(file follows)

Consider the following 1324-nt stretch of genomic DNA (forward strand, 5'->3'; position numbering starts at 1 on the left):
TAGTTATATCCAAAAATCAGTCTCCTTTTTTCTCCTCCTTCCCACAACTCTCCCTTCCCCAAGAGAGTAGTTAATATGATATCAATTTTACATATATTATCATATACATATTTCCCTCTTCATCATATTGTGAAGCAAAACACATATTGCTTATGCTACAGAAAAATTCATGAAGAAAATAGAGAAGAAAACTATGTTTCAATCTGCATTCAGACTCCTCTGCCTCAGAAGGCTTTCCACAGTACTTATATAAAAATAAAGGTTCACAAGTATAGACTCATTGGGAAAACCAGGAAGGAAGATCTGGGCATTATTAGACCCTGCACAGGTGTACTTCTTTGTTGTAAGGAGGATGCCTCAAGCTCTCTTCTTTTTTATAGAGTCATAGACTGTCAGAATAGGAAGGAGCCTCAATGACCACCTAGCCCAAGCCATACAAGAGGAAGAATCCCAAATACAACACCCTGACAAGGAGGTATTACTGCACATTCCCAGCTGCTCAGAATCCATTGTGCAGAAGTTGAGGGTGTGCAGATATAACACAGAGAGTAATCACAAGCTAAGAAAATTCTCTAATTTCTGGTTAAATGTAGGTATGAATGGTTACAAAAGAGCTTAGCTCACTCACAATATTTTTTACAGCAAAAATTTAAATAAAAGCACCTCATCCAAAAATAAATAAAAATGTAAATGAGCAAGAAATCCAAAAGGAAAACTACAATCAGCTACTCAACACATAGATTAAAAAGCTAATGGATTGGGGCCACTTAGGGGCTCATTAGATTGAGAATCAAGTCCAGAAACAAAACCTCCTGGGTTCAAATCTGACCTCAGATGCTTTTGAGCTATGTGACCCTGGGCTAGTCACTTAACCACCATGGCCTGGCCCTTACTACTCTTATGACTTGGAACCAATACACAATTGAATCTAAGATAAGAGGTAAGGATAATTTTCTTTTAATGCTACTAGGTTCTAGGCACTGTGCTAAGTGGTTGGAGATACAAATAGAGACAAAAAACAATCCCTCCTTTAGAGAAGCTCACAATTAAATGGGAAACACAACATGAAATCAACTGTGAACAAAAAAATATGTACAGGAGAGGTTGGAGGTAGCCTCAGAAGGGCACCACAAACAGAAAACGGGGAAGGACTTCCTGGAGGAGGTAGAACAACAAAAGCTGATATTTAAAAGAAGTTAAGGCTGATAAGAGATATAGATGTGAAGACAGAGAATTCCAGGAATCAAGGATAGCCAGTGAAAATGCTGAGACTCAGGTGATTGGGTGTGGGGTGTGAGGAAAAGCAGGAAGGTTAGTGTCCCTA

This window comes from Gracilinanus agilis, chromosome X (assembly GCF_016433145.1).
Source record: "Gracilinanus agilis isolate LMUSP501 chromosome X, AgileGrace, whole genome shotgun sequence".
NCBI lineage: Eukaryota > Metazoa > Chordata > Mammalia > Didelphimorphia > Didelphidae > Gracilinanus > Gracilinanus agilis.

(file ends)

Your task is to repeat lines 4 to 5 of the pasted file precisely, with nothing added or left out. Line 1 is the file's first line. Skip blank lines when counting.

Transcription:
Source record: "Gracilinanus agilis isolate LMUSP501 chromosome X, AgileGrace, whole genome shotgun sequence".
NCBI lineage: Eukaryota > Metazoa > Chordata > Mammalia > Didelphimorphia > Didelphidae > Gracilinanus > Gracilinanus agilis.